Women Who Kick Ass

(8# Antigua and Barbuda) Jamaica Kincaid: Why she kicks ass
She is a novelist, gardener, andgardeningwriter, who has created her own distinct voice which differentiates her from other Carribbean writers.
Often the themes of mother-daughter relationships, the effects of colonialism, alienation, renaming, new beginnings and walking away from the past, come into her work in myriads of ways. Her work touches beyond the realm of a feminist and afro-centric perspective, and while her prose is ‘simple’- it displays her mastery over poetic lines, tangible imagery and unique grasp on the progression of time.
She was hired by the Editor of the New Yorker. Eventually she started writing for a column entitled “Talk of the Town.” Due to her editor’s encouragement, she began to write fiction- that was published in short instalments in the very same paper. However, they refused to publish her work ‘A small world’ due to it’s “angry themes”.
She won the Morton Dauwen Zabel Award of the American Academy and Institute of Arts and Letters, with ‘At the Bottom of the River’, and received the Guggenheim Fellowship in 1989. After ‘Lucy’ was published in 1990, she was given honorary degrees from Williams College and Long Island College.
Her autobiographical ‘Annie John’ was critically acclaimed for its appeal as a coming of age story, outrage over treatment of Native Caribbean Culture and imagery of mother-daughter relationships. This lead onto ‘A small place’, which spoke of her outrage over both not having returned home in 20 years, and the utter devastation that Antigua after colonialism. This touched on the corruption that she saw in the leaders, the devastation that tourism was inflicting and exploitation of it’s people.

(8# Antigua and Barbuda) Jamaica Kincaid: Why she kicks ass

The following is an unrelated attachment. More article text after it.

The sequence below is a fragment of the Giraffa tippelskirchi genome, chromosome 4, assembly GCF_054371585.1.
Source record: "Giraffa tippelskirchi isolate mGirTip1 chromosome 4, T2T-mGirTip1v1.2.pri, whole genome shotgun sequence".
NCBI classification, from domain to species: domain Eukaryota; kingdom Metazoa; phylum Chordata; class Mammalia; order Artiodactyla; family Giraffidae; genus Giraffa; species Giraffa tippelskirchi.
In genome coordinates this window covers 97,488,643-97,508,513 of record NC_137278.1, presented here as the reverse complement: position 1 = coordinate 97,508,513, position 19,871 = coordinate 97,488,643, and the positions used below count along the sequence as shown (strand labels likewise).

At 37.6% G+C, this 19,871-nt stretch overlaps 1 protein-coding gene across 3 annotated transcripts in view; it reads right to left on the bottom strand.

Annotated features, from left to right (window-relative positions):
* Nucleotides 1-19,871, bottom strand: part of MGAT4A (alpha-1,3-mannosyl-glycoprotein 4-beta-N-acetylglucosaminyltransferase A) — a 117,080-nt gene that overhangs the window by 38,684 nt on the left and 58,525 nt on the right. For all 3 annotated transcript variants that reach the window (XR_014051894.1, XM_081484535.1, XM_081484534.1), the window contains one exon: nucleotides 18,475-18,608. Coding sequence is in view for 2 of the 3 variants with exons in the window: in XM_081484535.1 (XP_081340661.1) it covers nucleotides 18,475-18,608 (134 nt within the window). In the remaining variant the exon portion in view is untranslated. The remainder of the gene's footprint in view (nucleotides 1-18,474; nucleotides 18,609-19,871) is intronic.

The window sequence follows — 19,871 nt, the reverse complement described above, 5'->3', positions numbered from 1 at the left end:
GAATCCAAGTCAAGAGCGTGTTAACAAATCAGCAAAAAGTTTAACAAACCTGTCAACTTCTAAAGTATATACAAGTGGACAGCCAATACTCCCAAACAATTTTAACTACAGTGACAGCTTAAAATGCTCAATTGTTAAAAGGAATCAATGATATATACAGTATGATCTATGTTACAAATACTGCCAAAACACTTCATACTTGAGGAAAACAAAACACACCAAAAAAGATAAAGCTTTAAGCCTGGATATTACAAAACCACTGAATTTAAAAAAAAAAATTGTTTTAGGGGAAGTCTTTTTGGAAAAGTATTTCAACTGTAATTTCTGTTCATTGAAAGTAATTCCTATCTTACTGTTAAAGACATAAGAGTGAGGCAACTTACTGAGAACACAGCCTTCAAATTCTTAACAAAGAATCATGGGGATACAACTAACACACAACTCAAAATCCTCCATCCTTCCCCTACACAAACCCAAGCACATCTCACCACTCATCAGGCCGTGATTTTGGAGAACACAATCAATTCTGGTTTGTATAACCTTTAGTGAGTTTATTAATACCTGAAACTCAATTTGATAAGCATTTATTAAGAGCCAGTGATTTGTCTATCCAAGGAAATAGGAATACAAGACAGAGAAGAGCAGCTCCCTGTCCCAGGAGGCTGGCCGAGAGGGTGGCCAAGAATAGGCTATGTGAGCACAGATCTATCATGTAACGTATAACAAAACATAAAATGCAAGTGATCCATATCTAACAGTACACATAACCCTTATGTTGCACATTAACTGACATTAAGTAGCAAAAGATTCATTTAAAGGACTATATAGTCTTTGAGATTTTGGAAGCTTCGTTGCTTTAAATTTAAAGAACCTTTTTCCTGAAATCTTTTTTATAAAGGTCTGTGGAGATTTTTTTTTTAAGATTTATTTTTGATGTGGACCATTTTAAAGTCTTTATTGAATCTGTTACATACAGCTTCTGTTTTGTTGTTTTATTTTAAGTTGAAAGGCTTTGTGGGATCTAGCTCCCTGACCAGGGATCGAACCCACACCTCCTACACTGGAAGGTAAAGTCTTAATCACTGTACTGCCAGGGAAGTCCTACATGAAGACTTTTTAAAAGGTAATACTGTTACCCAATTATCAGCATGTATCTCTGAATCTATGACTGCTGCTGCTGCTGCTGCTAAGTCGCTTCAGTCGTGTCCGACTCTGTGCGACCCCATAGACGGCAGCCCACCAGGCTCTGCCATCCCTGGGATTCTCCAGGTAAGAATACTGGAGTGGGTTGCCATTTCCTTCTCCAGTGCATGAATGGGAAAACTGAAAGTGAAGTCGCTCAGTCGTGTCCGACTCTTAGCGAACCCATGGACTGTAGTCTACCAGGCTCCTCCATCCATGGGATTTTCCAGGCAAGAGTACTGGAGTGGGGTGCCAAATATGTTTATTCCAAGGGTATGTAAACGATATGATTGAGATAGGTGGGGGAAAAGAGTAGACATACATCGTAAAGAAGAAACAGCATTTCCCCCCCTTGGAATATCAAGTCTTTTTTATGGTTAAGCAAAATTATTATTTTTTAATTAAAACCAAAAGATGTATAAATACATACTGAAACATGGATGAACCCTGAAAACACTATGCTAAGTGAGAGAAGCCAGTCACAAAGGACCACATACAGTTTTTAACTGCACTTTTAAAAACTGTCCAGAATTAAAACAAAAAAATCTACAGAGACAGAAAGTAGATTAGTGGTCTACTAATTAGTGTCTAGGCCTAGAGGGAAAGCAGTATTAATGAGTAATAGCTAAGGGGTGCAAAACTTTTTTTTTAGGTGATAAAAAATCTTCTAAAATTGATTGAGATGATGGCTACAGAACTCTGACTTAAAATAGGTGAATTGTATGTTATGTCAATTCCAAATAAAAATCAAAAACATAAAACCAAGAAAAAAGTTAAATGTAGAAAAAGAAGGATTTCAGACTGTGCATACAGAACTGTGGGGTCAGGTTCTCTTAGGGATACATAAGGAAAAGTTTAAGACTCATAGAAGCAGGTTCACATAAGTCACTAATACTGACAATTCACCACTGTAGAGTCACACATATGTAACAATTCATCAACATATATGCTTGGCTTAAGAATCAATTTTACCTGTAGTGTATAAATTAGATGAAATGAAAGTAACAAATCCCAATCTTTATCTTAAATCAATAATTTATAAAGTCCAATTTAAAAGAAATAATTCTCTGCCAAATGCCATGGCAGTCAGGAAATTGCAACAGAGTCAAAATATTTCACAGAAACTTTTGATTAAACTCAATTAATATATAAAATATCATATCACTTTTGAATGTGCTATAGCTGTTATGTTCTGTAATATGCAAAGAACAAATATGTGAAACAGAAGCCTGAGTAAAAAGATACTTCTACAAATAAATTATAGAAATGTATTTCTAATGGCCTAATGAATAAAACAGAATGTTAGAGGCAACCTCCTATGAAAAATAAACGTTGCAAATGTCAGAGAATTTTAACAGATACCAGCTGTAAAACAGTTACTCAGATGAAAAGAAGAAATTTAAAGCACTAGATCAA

• She is a novelist, gardener, andgardeningwriter, who has created her own distinct voice which differentiates her from other Carribbean writers.
  • Often the themes of mother-daughter relationships, the effects of colonialism, alienation, renaming, new beginnings and walking away from the past, come into her work in myriads of ways. Her work touches beyond the realm of a feminist and afro-centric perspective, and while her prose is ‘simple’- it displays her mastery over poetic lines, tangible imagery and unique grasp on the progression of time.
  • She was hired by the Editor of the New Yorker. Eventually she started writing for a column entitled “Talk of the Town.” Due to her editor’s encouragement, she began to write fiction- that was published in short instalments in the very same paper. However, they refused to publish her work ‘A small world’ due to it’s “angry themes”.
  • She won the Morton Dauwen Zabel Award of the American Academy and Institute of Arts and Letters, with ‘At the Bottom of the River’, and received the Guggenheim Fellowship in 1989. After ‘Lucy’ was published in 1990, she was given honorary degrees from Williams College and Long Island College.
  • Her autobiographical ‘Annie John’ was critically acclaimed for its appeal as a coming of age story, outrage over treatment of Native Caribbean Culture and imagery of mother-daughter relationships. This lead onto ‘A small place’, which spoke of her outrage over both not having returned home in 20 years, and the utter devastation that Antigua after colonialism. This touched on the corruption that she saw in the leaders, the devastation that tourism was inflicting and exploitation of it’s people.
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